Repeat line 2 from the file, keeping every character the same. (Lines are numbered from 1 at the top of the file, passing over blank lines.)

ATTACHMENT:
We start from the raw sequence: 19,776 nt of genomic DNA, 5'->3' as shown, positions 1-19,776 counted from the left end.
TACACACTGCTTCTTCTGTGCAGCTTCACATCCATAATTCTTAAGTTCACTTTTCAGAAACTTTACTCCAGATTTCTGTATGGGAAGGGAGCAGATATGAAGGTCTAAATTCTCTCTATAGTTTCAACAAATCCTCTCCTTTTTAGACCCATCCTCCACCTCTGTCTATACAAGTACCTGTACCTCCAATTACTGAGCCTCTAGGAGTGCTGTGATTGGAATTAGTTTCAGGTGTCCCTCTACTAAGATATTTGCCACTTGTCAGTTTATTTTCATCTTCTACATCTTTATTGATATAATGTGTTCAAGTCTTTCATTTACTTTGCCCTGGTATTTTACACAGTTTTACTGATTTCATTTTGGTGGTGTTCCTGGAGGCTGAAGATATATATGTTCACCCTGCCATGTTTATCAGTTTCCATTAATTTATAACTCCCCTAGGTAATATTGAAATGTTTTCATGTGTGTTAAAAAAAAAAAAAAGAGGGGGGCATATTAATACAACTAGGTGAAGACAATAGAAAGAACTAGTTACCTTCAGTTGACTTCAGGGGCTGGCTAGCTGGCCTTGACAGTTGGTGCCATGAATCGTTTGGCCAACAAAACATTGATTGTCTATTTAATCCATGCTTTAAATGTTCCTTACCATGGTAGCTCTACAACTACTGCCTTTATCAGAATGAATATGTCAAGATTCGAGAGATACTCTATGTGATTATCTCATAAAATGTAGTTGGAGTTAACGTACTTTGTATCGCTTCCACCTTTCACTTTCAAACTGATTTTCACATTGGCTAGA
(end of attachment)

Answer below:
TACACACTGCTTCTTCTGTGCAGCTTCACATCCATAATTCTTAAGTTCACTTTTCAGAAACTTTACTCCAGATTTCTGTATGGGAAGGGAGCAGATATGAAGGTCTAAATTCTCTCTATAGTTTCAACAAATCCTCTCCTTTTTAGACCCATCCTCCACCTCTGTCTATACAAGTACCTGTACCTCCAATTACTGAGCCTCTAGGAGTGCTGTGATTGGAATTAGTTTCAGGTGTCCCTCTACTAAGATATTTGCCACTTGTCAGTTTATTTTCATCTTCTACATCTTTATTGATATAATGTGTTCAAGTCTTTCATTTACTTTGCCCTGGTATTTTACACAGTTTTACTGATTTCATTTTGGTGGTGTTCCTGGAGGCTGAAGATATATATGTTCACCCTGCCATGTTTATCAGTTTCCATTAATTTATAACTCCCCTAGGTAATATTGAAATGTTTTCATGTGTGTTAAAAAAAAAAAAAAGAGGGGGGCATATTAATACAACTAGGTGAAGACAATAGAAAGAACTAGTTACCTTCAGTTGACTTCAGGGGCTGGCTAGCTGGCCTTGACAGTTGGTGCCATGAATCGTTTGGCCAACAAAACATTGATTGTCTATTTAATCCATGCTTTAAATGTTCCTTACCATGGTAGCTCTACAACTACTGCCTTTATCAGAATGAATATGTCAAGATTCGAGAGATACTCTATGTGATTATCTCATAAAATGTAGTTGGAGTTAACGTACTTTGTATCGCTTCCACCTTTCACTTTCAAACTGATTTTCACATTGGCTAGA